Margaret Thatcher was actually awake, working on her speech to conference the following day, when an IRA bomb went off at the Grand Hotel in Brighton at 2.54am on 12 October 1984. The intention was to assassinate the prime minister and her government as they gathered for their party conference. Five people died, included the Conservative MP Sir Anthony Berry; 34 others were injured.
Thatcher and her husband, Denis, escaped unhurt. Living up to her “Iron Lady” reputation, she gave an impromptu interview to the BBC at around 4am, as she was escorted from the building, in which she insisted that the conference would go ahead as usual. Marks & Spencer was persuaded to open early to allow those who had lost their clothes in the blast to get new ones, and the conference went ahead at 9.30am as scheduled.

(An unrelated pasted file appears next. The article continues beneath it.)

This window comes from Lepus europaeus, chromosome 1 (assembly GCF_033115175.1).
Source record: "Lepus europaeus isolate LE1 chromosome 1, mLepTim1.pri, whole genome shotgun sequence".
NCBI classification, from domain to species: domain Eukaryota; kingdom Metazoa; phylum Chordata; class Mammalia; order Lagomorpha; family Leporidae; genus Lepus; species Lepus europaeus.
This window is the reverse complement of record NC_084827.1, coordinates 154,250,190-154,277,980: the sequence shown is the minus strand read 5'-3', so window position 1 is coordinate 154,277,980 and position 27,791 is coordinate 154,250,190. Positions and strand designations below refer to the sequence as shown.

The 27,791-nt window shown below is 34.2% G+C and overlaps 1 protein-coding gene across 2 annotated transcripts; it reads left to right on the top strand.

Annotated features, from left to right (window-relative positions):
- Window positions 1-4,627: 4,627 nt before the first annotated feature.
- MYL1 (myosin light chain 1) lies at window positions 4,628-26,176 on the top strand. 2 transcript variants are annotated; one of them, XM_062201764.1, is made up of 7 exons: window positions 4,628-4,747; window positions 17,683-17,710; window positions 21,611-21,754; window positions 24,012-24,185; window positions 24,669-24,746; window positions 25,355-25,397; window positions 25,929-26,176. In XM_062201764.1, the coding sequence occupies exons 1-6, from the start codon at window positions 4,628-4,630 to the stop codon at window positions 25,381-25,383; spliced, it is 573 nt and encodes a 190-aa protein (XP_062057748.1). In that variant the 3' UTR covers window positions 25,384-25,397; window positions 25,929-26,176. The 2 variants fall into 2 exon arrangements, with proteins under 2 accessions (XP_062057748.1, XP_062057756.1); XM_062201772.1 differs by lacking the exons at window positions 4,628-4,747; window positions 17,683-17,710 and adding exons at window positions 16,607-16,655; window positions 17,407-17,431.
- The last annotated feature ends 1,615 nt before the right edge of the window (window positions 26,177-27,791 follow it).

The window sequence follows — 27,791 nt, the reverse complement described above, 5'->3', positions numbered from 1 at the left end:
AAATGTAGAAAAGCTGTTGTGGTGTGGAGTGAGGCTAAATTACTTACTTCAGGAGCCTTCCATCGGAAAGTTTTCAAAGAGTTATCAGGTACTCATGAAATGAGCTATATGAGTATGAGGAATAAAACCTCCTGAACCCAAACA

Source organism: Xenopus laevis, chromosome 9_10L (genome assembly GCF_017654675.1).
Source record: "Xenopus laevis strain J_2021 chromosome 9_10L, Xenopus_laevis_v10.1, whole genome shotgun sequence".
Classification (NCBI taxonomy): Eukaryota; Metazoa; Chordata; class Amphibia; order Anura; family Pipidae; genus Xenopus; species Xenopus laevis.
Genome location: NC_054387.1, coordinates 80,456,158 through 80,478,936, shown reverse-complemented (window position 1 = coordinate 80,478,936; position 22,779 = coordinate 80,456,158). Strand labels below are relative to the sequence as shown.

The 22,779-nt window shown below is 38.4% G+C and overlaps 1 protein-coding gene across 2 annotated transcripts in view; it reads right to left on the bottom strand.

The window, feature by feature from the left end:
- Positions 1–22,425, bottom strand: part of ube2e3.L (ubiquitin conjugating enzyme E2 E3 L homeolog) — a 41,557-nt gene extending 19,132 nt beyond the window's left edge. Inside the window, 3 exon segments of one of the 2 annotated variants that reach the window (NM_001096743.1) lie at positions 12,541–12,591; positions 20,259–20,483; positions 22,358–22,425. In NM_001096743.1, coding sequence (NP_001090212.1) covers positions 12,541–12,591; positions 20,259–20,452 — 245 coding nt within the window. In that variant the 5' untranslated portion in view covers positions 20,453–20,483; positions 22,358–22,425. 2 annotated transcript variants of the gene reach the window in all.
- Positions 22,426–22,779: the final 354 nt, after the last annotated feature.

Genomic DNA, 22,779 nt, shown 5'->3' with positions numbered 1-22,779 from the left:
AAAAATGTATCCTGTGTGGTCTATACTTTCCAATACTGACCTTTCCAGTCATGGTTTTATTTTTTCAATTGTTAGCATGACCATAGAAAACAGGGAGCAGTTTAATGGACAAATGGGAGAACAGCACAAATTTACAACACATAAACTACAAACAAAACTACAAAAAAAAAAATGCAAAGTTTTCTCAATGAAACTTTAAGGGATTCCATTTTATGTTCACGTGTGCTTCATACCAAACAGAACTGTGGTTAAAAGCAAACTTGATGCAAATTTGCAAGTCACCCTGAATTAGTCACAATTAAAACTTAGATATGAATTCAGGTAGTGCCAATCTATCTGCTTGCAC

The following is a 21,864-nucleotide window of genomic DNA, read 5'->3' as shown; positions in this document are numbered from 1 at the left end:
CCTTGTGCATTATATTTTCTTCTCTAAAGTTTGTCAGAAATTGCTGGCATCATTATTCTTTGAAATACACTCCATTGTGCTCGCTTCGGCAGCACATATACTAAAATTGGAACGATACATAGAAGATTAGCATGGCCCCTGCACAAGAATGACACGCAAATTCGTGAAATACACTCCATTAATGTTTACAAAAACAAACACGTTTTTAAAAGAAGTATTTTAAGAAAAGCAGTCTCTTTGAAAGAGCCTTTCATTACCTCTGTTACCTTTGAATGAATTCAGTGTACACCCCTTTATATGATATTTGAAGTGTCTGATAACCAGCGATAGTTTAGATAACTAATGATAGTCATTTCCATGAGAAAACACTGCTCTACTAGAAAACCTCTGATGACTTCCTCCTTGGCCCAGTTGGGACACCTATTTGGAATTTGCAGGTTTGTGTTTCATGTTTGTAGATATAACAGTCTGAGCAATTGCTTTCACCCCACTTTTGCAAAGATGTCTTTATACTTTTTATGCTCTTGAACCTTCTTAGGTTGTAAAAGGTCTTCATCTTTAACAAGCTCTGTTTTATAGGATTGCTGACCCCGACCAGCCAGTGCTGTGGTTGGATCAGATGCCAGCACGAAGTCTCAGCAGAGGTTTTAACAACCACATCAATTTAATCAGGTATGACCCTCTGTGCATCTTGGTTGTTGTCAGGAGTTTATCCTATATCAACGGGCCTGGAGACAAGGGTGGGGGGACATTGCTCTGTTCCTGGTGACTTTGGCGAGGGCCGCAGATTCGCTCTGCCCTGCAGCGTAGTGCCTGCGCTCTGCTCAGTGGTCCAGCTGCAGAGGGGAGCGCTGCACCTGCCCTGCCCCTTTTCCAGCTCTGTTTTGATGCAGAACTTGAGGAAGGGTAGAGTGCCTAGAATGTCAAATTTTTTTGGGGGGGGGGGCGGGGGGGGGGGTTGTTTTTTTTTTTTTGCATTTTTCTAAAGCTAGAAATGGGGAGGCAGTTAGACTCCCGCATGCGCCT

She rewrote her speech and delivered an impassioned and heavily revised version on 12 October, the day before her 59th birthday. Her defiant delivery received a rapturous reception in the conference hall, and a poll that month found her personal approval rating up from 40 per cent to 50 per cent. The Tory lead over Labour grew from 1 per cent to 12 per cent.
Her defiant message was thus:
The fact that we are gathered here, now — shocked but composed and determined — is a sign not only that this attack has failed but that all attempts to destroy democracy will fail.